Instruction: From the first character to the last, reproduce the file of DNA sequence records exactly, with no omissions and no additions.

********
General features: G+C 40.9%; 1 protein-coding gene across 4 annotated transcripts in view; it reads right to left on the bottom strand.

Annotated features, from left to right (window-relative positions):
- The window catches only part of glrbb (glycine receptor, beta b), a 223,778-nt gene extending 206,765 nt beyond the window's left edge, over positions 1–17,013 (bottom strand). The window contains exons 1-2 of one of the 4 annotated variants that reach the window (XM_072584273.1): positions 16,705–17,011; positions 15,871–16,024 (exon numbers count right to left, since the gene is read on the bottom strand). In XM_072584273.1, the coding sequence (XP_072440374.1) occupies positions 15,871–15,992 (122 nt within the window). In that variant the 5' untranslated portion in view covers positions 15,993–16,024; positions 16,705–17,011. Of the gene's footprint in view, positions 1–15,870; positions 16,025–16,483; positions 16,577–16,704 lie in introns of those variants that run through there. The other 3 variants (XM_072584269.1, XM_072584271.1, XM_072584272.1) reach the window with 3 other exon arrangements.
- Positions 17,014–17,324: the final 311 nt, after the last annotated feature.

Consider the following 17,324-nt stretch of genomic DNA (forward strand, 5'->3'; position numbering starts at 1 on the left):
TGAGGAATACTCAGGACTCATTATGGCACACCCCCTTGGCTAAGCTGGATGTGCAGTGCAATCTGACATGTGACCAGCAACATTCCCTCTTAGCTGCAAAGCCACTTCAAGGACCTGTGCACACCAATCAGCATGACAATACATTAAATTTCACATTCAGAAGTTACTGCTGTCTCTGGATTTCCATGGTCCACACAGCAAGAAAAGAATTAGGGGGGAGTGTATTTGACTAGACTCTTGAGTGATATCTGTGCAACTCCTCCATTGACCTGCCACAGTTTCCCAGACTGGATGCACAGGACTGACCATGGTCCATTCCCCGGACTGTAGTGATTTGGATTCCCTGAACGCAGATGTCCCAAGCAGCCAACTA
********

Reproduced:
General features: G+C 40.9%; 1 protein-coding gene across 4 annotated transcripts in view; it reads right to left on the bottom strand.

Annotated features, from left to right (window-relative positions):
- The window catches only part of glrbb (glycine receptor, beta b), a 223,778-nt gene extending 206,765 nt beyond the window's left edge, over positions 1–17,013 (bottom strand). The window contains exons 1-2 of one of the 4 annotated variants that reach the window (XM_072584273.1): positions 16,705–17,011; positions 15,871–16,024 (exon numbers count right to left, since the gene is read on the bottom strand). In XM_072584273.1, the coding sequence (XP_072440374.1) occupies positions 15,871–15,992 (122 nt within the window). In that variant the 5' untranslated portion in view covers positions 15,993–16,024; positions 16,705–17,011. Of the gene's footprint in view, positions 1–15,870; positions 16,025–16,483; positions 16,577–16,704 lie in introns of those variants that run through there. The other 3 variants (XM_072584269.1, XM_072584271.1, XM_072584272.1) reach the window with 3 other exon arrangements.
- Positions 17,014–17,324: the final 311 nt, after the last annotated feature.

Consider the following 17,324-nt stretch of genomic DNA (forward strand, 5'->3'; position numbering starts at 1 on the left):
TGAGGAATACTCAGGACTCATTATGGCACACCCCCTTGGCTAAGCTGGATGTGCAGTGCAATCTGACATGTGACCAGCAACATTCCCTCTTAGCTGCAAAGCCACTTCAAGGACCTGTGCACACCAATCAGCATGACAATACATTAAATTTCACATTCAGAAGTTACTGCTGTCTCTGGATTTCCATGGTCCACACAGCAAGAAAAGAATTAGGGGGGAGTGTATTTGACTAGACTCTTGAGTGATATCTGTGCAACTCCTCCATTGACCTGCCACAGTTTCCCAGACTGGATGCACAGGACTGACCATGGTCCATTCCCCGGACTGTAGTGATTTGGATTCCCTGAACGCAGATGTCCCAAGCAGCCAACTA